The Worst Health Money Can Buy

By Kim Ridley

One of the biggest myths about health care is that more is always better. Perhaps nowhere is this more evident than in the United States, which offers a cautionary tale for other countries seeking health care reform — including those in Europe looking across the Atlantic for inspiration. The American people spent nearly $2.1 trillion on health care in 2006 — more than was spent on food — yet Americans aren’t exceptionally healthy or long-lived as a result. They have shorter life expectancies than people in Western Europe, Canada and Japan and are no less hindered by disease than their counterparts in other developed countries.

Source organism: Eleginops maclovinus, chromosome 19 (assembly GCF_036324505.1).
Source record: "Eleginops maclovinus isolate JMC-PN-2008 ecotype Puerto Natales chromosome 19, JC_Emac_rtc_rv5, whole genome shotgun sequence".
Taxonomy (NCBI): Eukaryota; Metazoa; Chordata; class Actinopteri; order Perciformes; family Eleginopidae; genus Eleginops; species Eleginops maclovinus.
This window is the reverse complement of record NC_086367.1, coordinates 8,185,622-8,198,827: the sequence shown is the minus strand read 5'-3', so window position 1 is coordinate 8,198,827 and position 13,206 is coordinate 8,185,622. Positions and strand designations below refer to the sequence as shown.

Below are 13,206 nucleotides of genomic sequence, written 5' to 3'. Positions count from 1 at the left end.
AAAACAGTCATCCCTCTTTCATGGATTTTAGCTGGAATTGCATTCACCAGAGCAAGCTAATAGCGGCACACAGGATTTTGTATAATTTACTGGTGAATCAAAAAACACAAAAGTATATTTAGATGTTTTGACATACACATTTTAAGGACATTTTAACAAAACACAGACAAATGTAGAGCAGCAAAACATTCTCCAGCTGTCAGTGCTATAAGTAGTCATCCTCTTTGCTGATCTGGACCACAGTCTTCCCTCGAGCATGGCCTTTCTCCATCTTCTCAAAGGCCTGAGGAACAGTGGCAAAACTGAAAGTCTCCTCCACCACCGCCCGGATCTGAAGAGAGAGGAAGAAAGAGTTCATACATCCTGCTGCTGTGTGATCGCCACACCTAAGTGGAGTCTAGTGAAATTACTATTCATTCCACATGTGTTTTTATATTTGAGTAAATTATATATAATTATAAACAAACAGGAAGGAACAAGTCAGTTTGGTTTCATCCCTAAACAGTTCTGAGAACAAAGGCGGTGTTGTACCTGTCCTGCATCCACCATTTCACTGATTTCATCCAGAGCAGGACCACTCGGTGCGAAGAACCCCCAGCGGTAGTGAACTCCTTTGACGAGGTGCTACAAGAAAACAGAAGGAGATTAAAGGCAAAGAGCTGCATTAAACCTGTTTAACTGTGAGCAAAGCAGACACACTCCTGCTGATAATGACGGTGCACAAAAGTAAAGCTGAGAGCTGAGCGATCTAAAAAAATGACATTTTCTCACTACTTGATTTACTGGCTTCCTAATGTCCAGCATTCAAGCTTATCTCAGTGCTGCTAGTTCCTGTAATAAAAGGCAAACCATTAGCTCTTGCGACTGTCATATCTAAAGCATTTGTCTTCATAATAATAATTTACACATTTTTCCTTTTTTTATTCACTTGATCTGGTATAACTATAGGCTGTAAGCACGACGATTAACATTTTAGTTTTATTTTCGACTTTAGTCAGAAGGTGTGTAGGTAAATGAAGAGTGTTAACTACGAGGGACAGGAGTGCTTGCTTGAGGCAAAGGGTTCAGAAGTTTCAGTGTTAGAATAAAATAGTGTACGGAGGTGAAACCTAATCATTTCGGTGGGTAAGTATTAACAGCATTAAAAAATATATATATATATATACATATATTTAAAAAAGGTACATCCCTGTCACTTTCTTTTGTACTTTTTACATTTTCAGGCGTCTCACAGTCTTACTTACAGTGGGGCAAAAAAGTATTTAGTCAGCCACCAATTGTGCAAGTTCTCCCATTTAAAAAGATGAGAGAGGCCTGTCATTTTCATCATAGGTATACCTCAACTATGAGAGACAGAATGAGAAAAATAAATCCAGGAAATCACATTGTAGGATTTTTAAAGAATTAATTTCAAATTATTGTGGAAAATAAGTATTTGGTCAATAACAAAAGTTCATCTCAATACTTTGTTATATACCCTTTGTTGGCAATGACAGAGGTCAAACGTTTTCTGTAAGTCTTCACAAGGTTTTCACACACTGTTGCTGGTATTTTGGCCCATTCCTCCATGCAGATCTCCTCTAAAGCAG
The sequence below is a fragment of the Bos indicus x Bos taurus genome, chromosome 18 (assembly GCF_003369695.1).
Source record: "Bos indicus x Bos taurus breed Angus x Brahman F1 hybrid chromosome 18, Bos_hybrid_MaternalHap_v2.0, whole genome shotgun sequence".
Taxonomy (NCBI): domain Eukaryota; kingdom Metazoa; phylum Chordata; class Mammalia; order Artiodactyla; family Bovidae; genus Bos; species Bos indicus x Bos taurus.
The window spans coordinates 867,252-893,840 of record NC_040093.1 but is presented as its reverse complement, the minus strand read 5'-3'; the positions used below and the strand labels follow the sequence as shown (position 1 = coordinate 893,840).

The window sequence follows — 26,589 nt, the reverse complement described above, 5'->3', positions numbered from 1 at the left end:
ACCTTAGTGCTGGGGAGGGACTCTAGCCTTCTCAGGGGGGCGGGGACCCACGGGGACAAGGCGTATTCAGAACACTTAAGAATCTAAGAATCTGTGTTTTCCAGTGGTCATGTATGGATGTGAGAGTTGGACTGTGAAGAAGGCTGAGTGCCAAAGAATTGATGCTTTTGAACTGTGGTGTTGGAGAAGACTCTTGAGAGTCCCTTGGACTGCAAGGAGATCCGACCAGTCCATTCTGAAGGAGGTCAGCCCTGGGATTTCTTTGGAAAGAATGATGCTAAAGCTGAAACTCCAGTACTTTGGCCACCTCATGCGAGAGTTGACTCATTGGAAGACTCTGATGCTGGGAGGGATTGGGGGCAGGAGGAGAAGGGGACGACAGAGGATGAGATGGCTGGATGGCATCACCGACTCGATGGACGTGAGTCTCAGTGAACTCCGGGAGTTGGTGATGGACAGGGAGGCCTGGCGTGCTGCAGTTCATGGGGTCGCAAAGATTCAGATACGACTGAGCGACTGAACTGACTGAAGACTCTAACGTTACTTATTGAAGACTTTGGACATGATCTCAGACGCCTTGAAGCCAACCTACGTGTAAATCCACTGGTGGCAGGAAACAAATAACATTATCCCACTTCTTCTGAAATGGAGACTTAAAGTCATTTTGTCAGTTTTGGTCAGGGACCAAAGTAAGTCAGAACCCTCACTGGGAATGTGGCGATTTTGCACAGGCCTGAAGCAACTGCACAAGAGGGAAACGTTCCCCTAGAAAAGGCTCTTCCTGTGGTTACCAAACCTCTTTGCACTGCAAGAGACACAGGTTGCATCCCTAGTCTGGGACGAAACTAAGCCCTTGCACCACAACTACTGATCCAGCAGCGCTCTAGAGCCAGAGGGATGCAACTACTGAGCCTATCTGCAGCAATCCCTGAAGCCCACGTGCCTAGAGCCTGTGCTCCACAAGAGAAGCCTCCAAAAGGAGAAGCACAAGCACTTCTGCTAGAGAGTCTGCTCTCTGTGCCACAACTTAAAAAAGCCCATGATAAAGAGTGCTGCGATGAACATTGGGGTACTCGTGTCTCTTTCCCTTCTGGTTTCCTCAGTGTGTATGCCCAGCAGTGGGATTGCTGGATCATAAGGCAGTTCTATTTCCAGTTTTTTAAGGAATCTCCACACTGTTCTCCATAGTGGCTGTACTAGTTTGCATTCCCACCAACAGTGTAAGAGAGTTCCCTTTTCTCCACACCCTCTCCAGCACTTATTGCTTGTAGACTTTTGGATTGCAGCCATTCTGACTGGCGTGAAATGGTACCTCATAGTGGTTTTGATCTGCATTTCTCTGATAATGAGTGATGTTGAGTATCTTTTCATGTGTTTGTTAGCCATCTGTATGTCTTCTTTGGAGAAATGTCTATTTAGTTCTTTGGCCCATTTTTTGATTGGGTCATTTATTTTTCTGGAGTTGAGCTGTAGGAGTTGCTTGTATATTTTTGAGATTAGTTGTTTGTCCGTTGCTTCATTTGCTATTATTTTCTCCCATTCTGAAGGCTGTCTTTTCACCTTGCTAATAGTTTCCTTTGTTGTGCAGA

Please read the rest of the article here.

Please also read what the San Francisco Chronicle has to say: We spend far more, but our health care is falling behind
Say “When.”

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